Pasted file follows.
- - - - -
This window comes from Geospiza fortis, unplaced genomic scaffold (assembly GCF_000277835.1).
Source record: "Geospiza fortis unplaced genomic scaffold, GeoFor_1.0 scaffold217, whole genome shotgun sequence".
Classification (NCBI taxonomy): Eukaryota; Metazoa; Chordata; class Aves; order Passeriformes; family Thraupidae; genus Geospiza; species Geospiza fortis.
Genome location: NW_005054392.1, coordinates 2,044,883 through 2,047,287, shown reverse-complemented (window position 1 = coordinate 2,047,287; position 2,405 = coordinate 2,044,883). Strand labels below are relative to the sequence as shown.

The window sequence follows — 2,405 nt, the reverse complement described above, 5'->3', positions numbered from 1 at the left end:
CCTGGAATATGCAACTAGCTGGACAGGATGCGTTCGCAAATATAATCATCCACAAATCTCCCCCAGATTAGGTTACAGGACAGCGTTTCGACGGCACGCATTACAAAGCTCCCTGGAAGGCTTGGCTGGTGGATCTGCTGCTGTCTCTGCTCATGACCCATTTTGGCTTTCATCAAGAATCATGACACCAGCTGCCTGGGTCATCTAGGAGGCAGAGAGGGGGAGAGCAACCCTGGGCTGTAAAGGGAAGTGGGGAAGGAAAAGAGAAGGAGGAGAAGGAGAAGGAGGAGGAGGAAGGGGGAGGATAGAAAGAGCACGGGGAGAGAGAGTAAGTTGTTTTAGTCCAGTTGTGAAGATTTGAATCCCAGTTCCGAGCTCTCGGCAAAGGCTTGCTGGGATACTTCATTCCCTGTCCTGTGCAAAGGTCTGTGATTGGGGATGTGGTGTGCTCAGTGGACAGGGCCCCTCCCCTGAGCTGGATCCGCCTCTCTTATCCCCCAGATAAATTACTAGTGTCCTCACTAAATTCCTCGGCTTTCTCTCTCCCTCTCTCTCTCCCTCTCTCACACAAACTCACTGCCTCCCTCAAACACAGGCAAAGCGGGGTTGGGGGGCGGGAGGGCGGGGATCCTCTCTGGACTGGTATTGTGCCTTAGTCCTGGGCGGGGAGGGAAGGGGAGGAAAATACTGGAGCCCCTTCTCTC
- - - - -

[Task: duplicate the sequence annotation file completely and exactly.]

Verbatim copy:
This window comes from Geospiza fortis, unplaced genomic scaffold (assembly GCF_000277835.1).
Source record: "Geospiza fortis unplaced genomic scaffold, GeoFor_1.0 scaffold217, whole genome shotgun sequence".
Classification (NCBI taxonomy): Eukaryota; Metazoa; Chordata; class Aves; order Passeriformes; family Thraupidae; genus Geospiza; species Geospiza fortis.
Genome location: NW_005054392.1, coordinates 2,044,883 through 2,047,287, shown reverse-complemented (window position 1 = coordinate 2,047,287; position 2,405 = coordinate 2,044,883). Strand labels below are relative to the sequence as shown.

The window sequence follows — 2,405 nt, the reverse complement described above, 5'->3', positions numbered from 1 at the left end:
CCTGGAATATGCAACTAGCTGGACAGGATGCGTTCGCAAATATAATCATCCACAAATCTCCCCCAGATTAGGTTACAGGACAGCGTTTCGACGGCACGCATTACAAAGCTCCCTGGAAGGCTTGGCTGGTGGATCTGCTGCTGTCTCTGCTCATGACCCATTTTGGCTTTCATCAAGAATCATGACACCAGCTGCCTGGGTCATCTAGGAGGCAGAGAGGGGGAGAGCAACCCTGGGCTGTAAAGGGAAGTGGGGAAGGAAAAGAGAAGGAGGAGAAGGAGAAGGAGGAGGAGGAAGGGGGAGGATAGAAAGAGCACGGGGAGAGAGAGTAAGTTGTTTTAGTCCAGTTGTGAAGATTTGAATCCCAGTTCCGAGCTCTCGGCAAAGGCTTGCTGGGATACTTCATTCCCTGTCCTGTGCAAAGGTCTGTGATTGGGGATGTGGTGTGCTCAGTGGACAGGGCCCCTCCCCTGAGCTGGATCCGCCTCTCTTATCCCCCAGATAAATTACTAGTGTCCTCACTAAATTCCTCGGCTTTCTCTCTCCCTCTCTCTCTCCCTCTCTCACACAAACTCACTGCCTCCCTCAAACACAGGCAAAGCGGGGTTGGGGGGCGGGAGGGCGGGGATCCTCTCTGGACTGGTATTGTGCCTTAGTCCTGGGCGGGGAGGGAAGGGGAGGAAAATACTGGAGCCCCTTCTCTC